Binance pulls out of deal to save rival crypto exchange FTX
Binance will pull out of a deal to rescue Sam Bankman-Fried’s FTX cryptocurrency exchange, citing concerns about its business practices and investigations by US financial regulators.
The move comes a day after Binance, one of the world’s largest cryptocurrency exchanges, tentatively agreed to buy FTX after suffering a liquidity crisis.
“As a result of corporate due diligence, as well as the latest reports regarding the misappropriation of client funds and alleged investigations by US agencies, we have decided not to proceed with the potential acquisition of FTX.com,” Binance said in a statement late Wednesday.
Bankman-Fried told investors on Wednesday that FTX needed up to $8 billion in financing after being inundated with requests from clients to withdraw as its deal with Binance looked certain to collapse, according to two people familiar with the matter.
The twist came when the Securities and Exchange Commission expanded its investigation FTXwhich includes an examination of the platform’s cryptocurrency lending and client asset management products, according to a person familiar with the matter.
Wall Street’s top regulator launched an investigation months ago, but has since sent additional requests for information Binance announced on Tuesday that it would buy FTX amid a liquidity crunch, the person added. The agency is also investigating FTX’s relationship with the US entity, FTX US.
The Commodity Futures Trading Commission was also investigating the company, Bloomberg reported. The SEC and CFTC declined to comment. FTX did not immediately respond to requests for comment on the regulatory probe.
Bitcoin and other crypto-related assets have fallen sharply in the past two days as traders worry about the fallout from the potential collapse of FTX, one of the largest cryptocurrency trading venues, and Alameda Research, a major digital asset trading firm also controlled by Bankman. -Fried.
Bitcoin, the most actively traded cryptocurrency, fell more than 14 percent to below $16,000, its lowest level since late 2020. Solana, a coin that counts Alameda as the main holder, fell 44 percent, while shares in the crypto exchange on on the American stock exchange Coinbase fell by 9.5 percent. Coinbase declined to comment.
“The markets are now in full panic,” said Jon de Wet, chief investment officer at crypto wealth manager Zerocap. “All hell breaks loose.”
On Wednesday evening, Sequoia Capital told its investors that it had reduced its stake in FTX to zero. The California venture capital firm has invested $213 million in FTX companies in 2021 across two of its funds. A fundraising round in October of that year valued FTX at $25 billion.
“We are in the business of taking risks,” Sequoia said in a letter to investors. “At the time of our investment in FTX, we conducted a rigorous due diligence process.” FTX generated about $1 billion in revenue and more than $250 million in operating income in 2021, Sequoia said.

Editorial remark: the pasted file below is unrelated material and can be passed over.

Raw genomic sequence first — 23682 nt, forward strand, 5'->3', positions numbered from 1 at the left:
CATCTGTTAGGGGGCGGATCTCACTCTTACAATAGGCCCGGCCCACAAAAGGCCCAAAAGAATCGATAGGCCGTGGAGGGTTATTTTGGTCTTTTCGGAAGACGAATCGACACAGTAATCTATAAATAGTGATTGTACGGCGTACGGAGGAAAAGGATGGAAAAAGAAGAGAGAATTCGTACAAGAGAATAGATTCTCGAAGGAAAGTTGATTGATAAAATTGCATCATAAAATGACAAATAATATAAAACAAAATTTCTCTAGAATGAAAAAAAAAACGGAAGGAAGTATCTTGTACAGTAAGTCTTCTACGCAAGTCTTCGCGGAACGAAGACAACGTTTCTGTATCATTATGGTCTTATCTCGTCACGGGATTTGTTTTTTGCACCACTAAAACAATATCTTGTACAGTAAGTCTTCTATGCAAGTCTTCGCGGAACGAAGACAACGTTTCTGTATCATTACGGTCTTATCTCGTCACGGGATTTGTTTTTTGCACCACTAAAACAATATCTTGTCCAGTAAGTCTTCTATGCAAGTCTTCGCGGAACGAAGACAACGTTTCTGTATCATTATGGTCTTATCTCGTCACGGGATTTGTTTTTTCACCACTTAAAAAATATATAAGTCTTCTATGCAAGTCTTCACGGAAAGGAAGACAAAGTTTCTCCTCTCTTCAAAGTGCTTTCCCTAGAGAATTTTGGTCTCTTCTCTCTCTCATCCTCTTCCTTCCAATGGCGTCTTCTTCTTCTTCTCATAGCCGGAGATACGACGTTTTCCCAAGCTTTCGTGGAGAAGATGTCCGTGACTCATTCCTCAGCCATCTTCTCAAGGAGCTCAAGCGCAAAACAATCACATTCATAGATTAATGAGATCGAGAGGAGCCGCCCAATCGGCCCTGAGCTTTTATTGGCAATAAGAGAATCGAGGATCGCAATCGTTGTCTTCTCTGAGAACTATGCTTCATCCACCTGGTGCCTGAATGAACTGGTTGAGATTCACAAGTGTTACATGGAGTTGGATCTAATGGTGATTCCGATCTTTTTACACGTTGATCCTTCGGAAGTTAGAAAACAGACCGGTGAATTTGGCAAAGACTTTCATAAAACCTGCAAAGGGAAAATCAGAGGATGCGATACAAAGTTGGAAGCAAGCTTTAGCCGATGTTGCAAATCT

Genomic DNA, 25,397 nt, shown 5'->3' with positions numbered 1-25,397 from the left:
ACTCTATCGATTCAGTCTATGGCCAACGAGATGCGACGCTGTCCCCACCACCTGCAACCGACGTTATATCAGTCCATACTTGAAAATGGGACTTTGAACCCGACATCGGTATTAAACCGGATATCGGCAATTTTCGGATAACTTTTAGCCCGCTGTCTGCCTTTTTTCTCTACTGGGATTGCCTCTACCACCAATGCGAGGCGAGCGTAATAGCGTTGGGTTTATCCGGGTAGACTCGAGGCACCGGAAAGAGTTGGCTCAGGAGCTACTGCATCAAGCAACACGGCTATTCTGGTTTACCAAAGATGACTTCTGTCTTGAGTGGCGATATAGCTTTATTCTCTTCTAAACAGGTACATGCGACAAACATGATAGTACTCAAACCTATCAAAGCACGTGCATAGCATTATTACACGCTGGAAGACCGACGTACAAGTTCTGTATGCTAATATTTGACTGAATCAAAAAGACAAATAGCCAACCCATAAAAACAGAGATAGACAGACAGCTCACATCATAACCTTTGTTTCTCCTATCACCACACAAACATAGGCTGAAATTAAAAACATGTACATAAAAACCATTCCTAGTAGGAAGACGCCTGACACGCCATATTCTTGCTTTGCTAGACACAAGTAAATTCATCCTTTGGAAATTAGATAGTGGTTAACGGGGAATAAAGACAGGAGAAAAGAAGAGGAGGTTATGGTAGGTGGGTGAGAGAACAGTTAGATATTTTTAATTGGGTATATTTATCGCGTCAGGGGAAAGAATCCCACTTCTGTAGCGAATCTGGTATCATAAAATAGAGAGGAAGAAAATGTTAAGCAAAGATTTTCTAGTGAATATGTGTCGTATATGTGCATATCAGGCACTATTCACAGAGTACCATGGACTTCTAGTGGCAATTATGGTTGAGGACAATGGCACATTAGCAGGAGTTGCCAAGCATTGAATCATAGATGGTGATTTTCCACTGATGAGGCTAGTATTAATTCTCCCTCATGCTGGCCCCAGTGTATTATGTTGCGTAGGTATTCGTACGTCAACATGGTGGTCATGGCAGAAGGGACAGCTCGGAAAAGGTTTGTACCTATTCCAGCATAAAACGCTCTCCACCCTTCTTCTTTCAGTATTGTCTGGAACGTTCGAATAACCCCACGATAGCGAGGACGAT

The collapse of the short-lived contract between Binance and FTX comes months after major failures by once-prominent crypto groups, including lender Celsius Network and hedge fund Three Arrows Capital.
Bankman-Fried has built a reputation as a crypto savior amid the turmoil, backing struggling companies including lender BlockFi.
The latest phase of the cryptocurrency selloff is more concerning as “the number of entities with stronger balance sheets that can rescue low-cap, high-leveraged ones is shrinking within the crypto ecosystem,” JPMorgan said in a note on Wednesday.
FTX has previously admitted that it is unable to meet customer withdrawal requests without external funding. “It’s bad for FTX clients, they have money trapped in FTX and they can’t get it out,” said Jim Bianco, president of Bianco Research, a consulting firm.
Binance CEO Changpeng Zhao reached an agreement to buy FTX and protect its customers’ deposits after just hours of negotiations on Tuesday, after Bankman-Fried approached his former investor-turned-rival for help.
“Before that, I had very little knowledge of the internal state of affairs at FTX,” Zhao said in a memo to his staff on Wednesday.
Binance’s chief hoped to prevent more clients from suffering losses after this year’s string of major setbacks dented confidence in the sector. He also wanted to prevent a chain reaction of damage to firms exposed to FTX and Alameda through borrowing or trading positions.
“We initially hoped to be able to support FTX’s customers to provide liquidity, but the issues are beyond our control or ability to assist,” Binance said. “Every time a major player in the industry fails, retail consumers will suffer.”
Additional reporting by Tabby Kinder in San Francisco
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